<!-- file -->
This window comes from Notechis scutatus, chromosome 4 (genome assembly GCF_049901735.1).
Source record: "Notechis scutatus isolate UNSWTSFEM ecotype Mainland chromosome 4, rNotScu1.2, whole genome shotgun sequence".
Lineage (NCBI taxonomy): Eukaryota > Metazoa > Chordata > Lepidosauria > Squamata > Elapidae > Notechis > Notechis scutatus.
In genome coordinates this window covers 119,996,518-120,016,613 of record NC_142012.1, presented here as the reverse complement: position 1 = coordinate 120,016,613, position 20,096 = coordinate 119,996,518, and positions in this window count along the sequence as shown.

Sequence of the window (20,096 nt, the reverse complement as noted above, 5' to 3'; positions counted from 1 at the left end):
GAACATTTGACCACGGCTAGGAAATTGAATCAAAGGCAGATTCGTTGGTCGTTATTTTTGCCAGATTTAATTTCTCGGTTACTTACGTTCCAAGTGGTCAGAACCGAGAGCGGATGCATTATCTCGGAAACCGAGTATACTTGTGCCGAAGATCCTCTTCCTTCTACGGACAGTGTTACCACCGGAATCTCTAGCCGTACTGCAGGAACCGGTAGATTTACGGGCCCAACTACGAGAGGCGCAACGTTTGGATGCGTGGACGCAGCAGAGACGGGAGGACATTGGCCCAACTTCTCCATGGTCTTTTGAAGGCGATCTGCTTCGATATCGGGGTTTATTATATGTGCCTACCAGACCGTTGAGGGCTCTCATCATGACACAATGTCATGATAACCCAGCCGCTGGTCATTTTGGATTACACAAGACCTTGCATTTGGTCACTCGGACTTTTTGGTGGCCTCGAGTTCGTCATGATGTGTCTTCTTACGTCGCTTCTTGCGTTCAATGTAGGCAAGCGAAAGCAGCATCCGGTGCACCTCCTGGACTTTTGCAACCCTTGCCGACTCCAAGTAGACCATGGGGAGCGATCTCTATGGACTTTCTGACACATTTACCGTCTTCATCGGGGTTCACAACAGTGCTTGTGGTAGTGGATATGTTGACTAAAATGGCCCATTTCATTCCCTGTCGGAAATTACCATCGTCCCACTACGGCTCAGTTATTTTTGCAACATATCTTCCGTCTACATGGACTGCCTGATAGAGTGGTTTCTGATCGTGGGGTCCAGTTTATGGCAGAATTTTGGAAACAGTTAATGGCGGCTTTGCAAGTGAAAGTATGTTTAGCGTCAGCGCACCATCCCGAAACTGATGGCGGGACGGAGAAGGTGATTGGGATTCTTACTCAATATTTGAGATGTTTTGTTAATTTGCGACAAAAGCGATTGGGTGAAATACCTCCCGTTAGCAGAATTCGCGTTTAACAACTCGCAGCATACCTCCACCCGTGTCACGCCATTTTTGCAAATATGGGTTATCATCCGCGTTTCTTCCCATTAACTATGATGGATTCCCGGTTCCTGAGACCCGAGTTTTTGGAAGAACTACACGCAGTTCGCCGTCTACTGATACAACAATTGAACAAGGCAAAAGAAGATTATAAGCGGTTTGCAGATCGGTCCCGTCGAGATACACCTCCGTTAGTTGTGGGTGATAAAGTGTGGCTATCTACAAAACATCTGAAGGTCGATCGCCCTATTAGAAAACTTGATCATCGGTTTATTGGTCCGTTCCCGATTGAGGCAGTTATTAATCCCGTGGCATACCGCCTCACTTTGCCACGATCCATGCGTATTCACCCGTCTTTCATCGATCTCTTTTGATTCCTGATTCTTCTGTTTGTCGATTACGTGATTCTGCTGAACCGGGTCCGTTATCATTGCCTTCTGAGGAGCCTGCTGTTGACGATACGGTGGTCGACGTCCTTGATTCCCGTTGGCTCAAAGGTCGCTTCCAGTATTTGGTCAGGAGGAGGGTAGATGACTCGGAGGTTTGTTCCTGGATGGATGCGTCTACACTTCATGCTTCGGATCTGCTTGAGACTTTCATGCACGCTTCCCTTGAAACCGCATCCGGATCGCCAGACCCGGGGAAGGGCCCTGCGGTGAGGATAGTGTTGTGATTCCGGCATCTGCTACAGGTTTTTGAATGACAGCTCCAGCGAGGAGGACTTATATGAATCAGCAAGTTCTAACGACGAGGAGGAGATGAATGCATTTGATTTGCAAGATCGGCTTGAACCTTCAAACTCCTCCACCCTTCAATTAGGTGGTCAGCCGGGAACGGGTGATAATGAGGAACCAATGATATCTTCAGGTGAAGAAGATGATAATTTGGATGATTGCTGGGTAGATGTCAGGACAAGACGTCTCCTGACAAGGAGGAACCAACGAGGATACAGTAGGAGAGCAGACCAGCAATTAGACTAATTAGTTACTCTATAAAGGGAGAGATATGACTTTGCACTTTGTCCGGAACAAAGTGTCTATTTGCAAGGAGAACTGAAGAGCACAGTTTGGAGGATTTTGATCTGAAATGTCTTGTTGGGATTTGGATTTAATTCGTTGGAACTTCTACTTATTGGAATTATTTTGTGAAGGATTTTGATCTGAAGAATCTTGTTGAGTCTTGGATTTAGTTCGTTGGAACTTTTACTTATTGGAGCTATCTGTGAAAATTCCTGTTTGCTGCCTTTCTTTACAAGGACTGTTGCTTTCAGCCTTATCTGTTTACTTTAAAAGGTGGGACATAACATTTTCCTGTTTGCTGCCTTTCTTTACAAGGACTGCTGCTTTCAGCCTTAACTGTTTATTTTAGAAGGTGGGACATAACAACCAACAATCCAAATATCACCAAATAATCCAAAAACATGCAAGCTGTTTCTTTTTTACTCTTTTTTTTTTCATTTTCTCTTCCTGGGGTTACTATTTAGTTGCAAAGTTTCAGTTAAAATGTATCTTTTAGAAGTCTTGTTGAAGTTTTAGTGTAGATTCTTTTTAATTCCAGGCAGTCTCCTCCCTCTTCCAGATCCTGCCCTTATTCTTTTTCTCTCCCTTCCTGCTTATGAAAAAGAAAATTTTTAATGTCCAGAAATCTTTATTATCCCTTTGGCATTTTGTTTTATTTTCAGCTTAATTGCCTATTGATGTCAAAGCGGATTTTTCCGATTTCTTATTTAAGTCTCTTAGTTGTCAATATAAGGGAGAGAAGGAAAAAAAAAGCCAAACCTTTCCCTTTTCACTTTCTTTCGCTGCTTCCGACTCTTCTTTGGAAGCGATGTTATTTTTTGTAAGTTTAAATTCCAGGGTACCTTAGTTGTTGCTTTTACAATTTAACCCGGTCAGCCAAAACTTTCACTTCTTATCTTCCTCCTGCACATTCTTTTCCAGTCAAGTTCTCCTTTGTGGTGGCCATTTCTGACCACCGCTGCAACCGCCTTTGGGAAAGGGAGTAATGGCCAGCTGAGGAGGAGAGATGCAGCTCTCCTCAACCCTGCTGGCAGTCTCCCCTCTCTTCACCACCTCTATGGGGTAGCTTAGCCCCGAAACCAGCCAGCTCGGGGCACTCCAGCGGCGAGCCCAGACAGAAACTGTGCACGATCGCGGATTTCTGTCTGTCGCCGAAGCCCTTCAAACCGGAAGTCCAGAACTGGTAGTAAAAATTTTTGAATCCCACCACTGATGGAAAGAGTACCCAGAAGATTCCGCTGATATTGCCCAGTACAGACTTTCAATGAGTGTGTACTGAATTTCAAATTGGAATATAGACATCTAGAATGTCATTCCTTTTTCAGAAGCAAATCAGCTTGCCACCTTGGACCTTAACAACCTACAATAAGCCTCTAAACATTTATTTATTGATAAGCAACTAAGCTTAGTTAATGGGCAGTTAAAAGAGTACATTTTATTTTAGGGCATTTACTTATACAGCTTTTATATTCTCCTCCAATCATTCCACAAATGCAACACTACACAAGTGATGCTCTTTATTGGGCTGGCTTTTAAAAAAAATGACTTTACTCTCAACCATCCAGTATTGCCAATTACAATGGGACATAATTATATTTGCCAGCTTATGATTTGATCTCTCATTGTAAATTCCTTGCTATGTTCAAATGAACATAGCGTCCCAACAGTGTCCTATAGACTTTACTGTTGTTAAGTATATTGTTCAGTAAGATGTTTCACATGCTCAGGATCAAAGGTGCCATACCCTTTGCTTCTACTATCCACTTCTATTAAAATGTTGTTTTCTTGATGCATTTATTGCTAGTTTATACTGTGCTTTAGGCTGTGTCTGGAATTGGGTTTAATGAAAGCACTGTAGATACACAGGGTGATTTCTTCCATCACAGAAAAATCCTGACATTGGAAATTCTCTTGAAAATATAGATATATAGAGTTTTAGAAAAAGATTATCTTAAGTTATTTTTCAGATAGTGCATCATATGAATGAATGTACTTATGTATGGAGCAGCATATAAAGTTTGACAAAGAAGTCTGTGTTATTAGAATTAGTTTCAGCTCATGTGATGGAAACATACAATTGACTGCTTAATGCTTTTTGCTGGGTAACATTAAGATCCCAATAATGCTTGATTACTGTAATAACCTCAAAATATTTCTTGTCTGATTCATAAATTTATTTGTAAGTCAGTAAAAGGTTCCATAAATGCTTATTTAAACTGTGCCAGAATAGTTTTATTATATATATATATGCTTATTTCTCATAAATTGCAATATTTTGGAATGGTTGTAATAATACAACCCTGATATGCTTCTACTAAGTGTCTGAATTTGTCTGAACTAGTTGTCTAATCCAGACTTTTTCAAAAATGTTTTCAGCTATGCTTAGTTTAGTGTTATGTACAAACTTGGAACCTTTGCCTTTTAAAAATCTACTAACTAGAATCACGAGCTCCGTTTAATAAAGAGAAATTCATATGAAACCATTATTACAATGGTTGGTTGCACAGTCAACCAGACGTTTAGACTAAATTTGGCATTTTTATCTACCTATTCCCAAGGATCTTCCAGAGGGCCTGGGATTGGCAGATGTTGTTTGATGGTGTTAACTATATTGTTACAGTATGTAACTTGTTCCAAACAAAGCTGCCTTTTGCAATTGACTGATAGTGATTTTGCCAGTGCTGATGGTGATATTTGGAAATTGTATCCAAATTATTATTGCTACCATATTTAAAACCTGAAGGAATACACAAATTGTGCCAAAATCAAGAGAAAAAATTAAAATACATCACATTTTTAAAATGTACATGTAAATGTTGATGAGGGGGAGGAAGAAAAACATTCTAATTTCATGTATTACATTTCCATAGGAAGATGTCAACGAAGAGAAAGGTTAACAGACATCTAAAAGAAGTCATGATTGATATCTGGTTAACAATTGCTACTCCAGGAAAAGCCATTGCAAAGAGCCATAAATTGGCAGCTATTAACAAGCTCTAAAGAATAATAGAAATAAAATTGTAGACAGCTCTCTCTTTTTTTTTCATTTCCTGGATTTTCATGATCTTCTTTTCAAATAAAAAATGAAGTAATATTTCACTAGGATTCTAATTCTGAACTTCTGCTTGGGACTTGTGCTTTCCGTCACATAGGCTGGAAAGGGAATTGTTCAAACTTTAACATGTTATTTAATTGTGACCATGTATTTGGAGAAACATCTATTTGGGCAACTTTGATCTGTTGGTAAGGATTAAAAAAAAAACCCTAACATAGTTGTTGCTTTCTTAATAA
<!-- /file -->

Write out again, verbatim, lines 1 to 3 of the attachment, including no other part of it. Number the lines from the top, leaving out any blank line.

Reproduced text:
This window comes from Notechis scutatus, chromosome 4 (genome assembly GCF_049901735.1).
Source record: "Notechis scutatus isolate UNSWTSFEM ecotype Mainland chromosome 4, rNotScu1.2, whole genome shotgun sequence".
Lineage (NCBI taxonomy): Eukaryota > Metazoa > Chordata > Lepidosauria > Squamata > Elapidae > Notechis > Notechis scutatus.